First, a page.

President Donald Trump returned to one of his favorite punching bags March 29: Amazon.
“I have stated my concerns with Amazon long before the Election,” Trump tweeted. “Unlike others, they pay little or no taxes to state & local governments, use our Postal System as their Delivery Boy (causing tremendous loss to the U.S.), and are putting many thousands of retailers out of business!”
We once rated Trump’s claim that Amazon is a “no-tax monopoly” Pants on Fire. We decided it was time to revisit Trump’s takedown of the online giant for accuracy.
Trump made three key claims, so we took a look at each one individually. We found his points lacked important context.
- ”Unlike others, they pay little or no taxes to state & local governments”
This used to be accurate but is not exactly the case anymore. Amazon pays taxes in most states.
Amazon pays the federal corporate tax and collects taxes in all 46 states where sales taxes exist, plus the District of Columbia. (This excludes Alaska, Delaware, Montana, New Hampshire and Oregon.)
Amazon paid $957 million in income tax in 2017, according to regulatory filings. Amazon paid nothing in federal taxes this year thanks to tax credits and, in large part, Trump’s new tax law.
But the Institute on Taxation and Economic Policy found that Amazon is either not collecting local taxes or is charging a lower tax rate than local retailers in Alabama, Alaska, Idaho, Iowa, Mississippi, New Mexico and Pennsylvania.
The digital retailer’s decision to collect state sales tax is mostly voluntary, as a 1992 Supreme Court ruling effectively gave a free pass on state taxes to companies with no brick-and-mortar property or employees in the state.
Max Behlke, the director of budget and tax at the National Conference of State Legislatures, told PolitiFact in August it was unfair to single out Amazon, given the many other online retailers that follow the same practice.
Amazon has pushed to have Congress require all online retailers abide by the same state sales tax.
However, Amazon does not collect state taxes on third-party sellers who use the Amazon platform to sell their products. Some estimates suggest half of Amazon’s total sales go through third parties.
- Amazon uses “our Postal System as their Delivery Boy (causing tremendous loss to the U.S.)”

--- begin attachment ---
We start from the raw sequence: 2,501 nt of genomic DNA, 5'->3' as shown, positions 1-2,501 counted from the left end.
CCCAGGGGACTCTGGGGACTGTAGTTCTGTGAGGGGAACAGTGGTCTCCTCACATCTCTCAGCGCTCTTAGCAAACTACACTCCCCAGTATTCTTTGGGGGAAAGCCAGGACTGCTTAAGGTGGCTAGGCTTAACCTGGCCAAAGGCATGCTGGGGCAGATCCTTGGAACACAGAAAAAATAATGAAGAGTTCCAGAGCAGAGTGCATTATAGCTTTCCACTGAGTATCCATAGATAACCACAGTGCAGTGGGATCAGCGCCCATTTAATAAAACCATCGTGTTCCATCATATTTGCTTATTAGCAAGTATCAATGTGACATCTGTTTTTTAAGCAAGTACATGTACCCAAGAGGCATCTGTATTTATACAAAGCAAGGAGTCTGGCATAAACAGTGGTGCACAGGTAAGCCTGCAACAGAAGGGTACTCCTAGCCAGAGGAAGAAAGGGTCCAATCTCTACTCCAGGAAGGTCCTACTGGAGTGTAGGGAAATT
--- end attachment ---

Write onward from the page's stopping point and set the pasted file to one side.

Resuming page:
Much of the Postal Service’s decline is attributable to the dwindling use of paper, first-class mail, and billions of dollars in operating costs. But growth in their shipping and packages market, which includes Amazon, “provided some help to the financial picture of the Postal Service,” according to a 2017 USPS press release.
However, Amazon does get a special rate, which is kept under wraps, as the USPS provides discounts to companies for which the postal service does last mile delivery. (Last mile delivery is where the company does bulk delivery and package sorting before a package is delivered to your door by USPS.) A special arrangement is what landed the USPS Sunday delivery.
Amazon uses the United States Postal Service to deliver about 40 percent of its packages, according to PBS Newshour.
But it’s unlikely the deal is hurting USPS either, as the independent Postal Regulatory Commission reviews all deals and the 2006 Postal Accountability and Enhancement Act made it illegal for USPS to price parcel delivery below its cost.
- Amazon is “putting many thousands of retailers out of business!”
Last year was not a great year for retail. While consumption habits, the over-supply of malls and megastores like Walmart played a role, so did e-commerce.
“There’s no doubt that e-commerce is causing brick and mortar stores to close their doors,” Behlke said. “Amazon is not the only one, but they are by far the largest share of online sales.”
The retail sectors with greater job losses are those that compete more directly with online commerce
In July 2016, electronics and appliance stores employed 527,500 workers, according to the Bureau of Labor Statistics. By July 2017, employment shrunk by almost 4 percent, or nearly 21,000 jobs.
Retailers in sporting goods, books and music — also considered direct competitors of online sellers — have also seen steep job losses over that same period.
At the same time, businesses that don’t compete as directly with online commerce — sellers of motor vehicles, gas stations and building materials, for instance — have seen some of the strongest growth, Jed Kolko, the chief economist at the jobs site Indeed.com, told us in August.